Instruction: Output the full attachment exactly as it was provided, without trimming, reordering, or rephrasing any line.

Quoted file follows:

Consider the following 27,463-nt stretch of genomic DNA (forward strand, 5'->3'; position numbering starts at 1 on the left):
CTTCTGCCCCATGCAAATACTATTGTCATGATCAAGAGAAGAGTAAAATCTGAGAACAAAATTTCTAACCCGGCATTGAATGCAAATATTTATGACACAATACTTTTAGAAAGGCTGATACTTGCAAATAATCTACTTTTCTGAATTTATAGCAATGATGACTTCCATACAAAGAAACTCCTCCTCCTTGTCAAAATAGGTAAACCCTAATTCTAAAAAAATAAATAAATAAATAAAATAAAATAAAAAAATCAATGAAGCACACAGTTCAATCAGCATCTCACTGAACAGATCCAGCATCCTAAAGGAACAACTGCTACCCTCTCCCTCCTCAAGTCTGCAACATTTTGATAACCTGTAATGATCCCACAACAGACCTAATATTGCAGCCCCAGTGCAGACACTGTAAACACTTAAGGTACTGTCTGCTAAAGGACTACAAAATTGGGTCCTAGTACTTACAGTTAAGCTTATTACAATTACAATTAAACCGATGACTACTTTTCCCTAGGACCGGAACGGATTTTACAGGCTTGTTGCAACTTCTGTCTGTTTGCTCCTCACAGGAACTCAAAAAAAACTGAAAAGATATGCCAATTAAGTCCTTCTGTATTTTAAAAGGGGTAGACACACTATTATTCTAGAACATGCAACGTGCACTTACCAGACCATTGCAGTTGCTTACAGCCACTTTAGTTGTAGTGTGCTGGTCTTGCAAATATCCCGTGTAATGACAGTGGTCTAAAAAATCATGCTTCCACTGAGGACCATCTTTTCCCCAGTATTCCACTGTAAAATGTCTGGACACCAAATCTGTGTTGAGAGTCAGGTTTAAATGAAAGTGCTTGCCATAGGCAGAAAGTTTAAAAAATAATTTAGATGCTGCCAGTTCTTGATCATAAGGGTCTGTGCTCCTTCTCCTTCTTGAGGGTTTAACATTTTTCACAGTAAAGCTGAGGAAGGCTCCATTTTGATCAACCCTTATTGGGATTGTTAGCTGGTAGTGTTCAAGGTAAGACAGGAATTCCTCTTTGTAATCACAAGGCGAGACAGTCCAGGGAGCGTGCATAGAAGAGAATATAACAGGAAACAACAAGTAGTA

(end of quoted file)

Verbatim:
Consider the following 27,463-nt stretch of genomic DNA (forward strand, 5'->3'; position numbering starts at 1 on the left):
CTTCTGCCCCATGCAAATACTATTGTCATGATCAAGAGAAGAGTAAAATCTGAGAACAAAATTTCTAACCCGGCATTGAATGCAAATATTTATGACACAATACTTTTAGAAAGGCTGATACTTGCAAATAATCTACTTTTCTGAATTTATAGCAATGATGACTTCCATACAAAGAAACTCCTCCTCCTTGTCAAAATAGGTAAACCCTAATTCTAAAAAAATAAATAAATAAATAAAATAAAATAAAAAAATCAATGAAGCACACAGTTCAATCAGCATCTCACTGAACAGATCCAGCATCCTAAAGGAACAACTGCTACCCTCTCCCTCCTCAAGTCTGCAACATTTTGATAACCTGTAATGATCCCACAACAGACCTAATATTGCAGCCCCAGTGCAGACACTGTAAACACTTAAGGTACTGTCTGCTAAAGGACTACAAAATTGGGTCCTAGTACTTACAGTTAAGCTTATTACAATTACAATTAAACCGATGACTACTTTTCCCTAGGACCGGAACGGATTTTACAGGCTTGTTGCAACTTCTGTCTGTTTGCTCCTCACAGGAACTCAAAAAAAACTGAAAAGATATGCCAATTAAGTCCTTCTGTATTTTAAAAGGGGTAGACACACTATTATTCTAGAACATGCAACGTGCACTTACCAGACCATTGCAGTTGCTTACAGCCACTTTAGTTGTAGTGTGCTGGTCTTGCAAATATCCCGTGTAATGACAGTGGTCTAAAAAATCATGCTTCCACTGAGGACCATCTTTTCCCCAGTATTCCACTGTAAAATGTCTGGACACCAAATCTGTGTTGAGAGTCAGGTTTAAATGAAAGTGCTTGCCATAGGCAGAAAGTTTAAAAAATAATTTAGATGCTGCCAGTTCTTGATCATAAGGGTCTGTGCTCCTTCTCCTTCTTGAGGGTTTAACATTTTTCACAGTAAAGCTGAGGAAGGCTCCATTTTGATCAACCCTTATTGGGATTGTTAGCTGGTAGTGTTCAAGGTAAGACAGGAATTCCTCTTTGTAATCACAAGGCGAGACAGTCCAGGGAGCGTGCATAGAAGAGAATATAACAGGAAACAACAAGTAGTA